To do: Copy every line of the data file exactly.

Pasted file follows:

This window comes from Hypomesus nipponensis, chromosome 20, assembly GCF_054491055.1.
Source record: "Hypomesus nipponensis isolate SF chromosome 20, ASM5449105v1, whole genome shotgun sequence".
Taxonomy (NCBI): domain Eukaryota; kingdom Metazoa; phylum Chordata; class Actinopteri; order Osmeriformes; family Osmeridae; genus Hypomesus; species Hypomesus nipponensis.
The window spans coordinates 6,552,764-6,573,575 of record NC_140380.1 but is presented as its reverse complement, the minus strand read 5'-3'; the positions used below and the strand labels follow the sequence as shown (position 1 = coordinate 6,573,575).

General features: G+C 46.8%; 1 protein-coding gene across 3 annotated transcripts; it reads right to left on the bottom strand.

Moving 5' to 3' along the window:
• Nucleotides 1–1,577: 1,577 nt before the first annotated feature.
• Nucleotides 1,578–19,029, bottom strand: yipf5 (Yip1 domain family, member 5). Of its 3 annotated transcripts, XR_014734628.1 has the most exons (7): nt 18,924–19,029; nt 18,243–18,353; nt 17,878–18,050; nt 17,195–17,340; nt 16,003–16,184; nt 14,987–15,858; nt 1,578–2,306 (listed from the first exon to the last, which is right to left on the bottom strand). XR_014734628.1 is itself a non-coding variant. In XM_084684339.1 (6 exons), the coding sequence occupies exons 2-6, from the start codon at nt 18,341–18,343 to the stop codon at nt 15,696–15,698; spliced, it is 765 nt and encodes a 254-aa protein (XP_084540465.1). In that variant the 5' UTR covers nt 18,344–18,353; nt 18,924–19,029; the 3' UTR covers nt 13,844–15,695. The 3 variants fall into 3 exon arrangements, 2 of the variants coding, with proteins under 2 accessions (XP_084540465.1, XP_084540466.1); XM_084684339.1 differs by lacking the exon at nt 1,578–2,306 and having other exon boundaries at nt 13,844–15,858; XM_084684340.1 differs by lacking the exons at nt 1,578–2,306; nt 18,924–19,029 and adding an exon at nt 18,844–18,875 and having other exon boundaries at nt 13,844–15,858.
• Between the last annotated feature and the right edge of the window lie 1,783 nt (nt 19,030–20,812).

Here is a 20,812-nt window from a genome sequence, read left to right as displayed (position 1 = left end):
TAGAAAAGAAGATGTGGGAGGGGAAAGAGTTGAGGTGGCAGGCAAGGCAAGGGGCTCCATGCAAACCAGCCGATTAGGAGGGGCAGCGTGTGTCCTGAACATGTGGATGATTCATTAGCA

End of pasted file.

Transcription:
This window comes from Hypomesus nipponensis, chromosome 20, assembly GCF_054491055.1.
Source record: "Hypomesus nipponensis isolate SF chromosome 20, ASM5449105v1, whole genome shotgun sequence".
Taxonomy (NCBI): domain Eukaryota; kingdom Metazoa; phylum Chordata; class Actinopteri; order Osmeriformes; family Osmeridae; genus Hypomesus; species Hypomesus nipponensis.
The window spans coordinates 6,552,764-6,573,575 of record NC_140380.1 but is presented as its reverse complement, the minus strand read 5'-3'; the positions used below and the strand labels follow the sequence as shown (position 1 = coordinate 6,573,575).

General features: G+C 46.8%; 1 protein-coding gene across 3 annotated transcripts; it reads right to left on the bottom strand.

Moving 5' to 3' along the window:
• Nucleotides 1–1,577: 1,577 nt before the first annotated feature.
• Nucleotides 1,578–19,029, bottom strand: yipf5 (Yip1 domain family, member 5). Of its 3 annotated transcripts, XR_014734628.1 has the most exons (7): nt 18,924–19,029; nt 18,243–18,353; nt 17,878–18,050; nt 17,195–17,340; nt 16,003–16,184; nt 14,987–15,858; nt 1,578–2,306 (listed from the first exon to the last, which is right to left on the bottom strand). XR_014734628.1 is itself a non-coding variant. In XM_084684339.1 (6 exons), the coding sequence occupies exons 2-6, from the start codon at nt 18,341–18,343 to the stop codon at nt 15,696–15,698; spliced, it is 765 nt and encodes a 254-aa protein (XP_084540465.1). In that variant the 5' UTR covers nt 18,344–18,353; nt 18,924–19,029; the 3' UTR covers nt 13,844–15,695. The 3 variants fall into 3 exon arrangements, 2 of the variants coding, with proteins under 2 accessions (XP_084540465.1, XP_084540466.1); XM_084684339.1 differs by lacking the exon at nt 1,578–2,306 and having other exon boundaries at nt 13,844–15,858; XM_084684340.1 differs by lacking the exons at nt 1,578–2,306; nt 18,924–19,029 and adding an exon at nt 18,844–18,875 and having other exon boundaries at nt 13,844–15,858.
• Between the last annotated feature and the right edge of the window lie 1,783 nt (nt 19,030–20,812).

Here is a 20,812-nt window from a genome sequence, read left to right as displayed (position 1 = left end):
TAGAAAAGAAGATGTGGGAGGGGAAAGAGTTGAGGTGGCAGGCAAGGCAAGGGGCTCCATGCAAACCAGCCGATTAGGAGGGGCAGCGTGTGTCCTGAACATGTGGATGATTCATTAGCA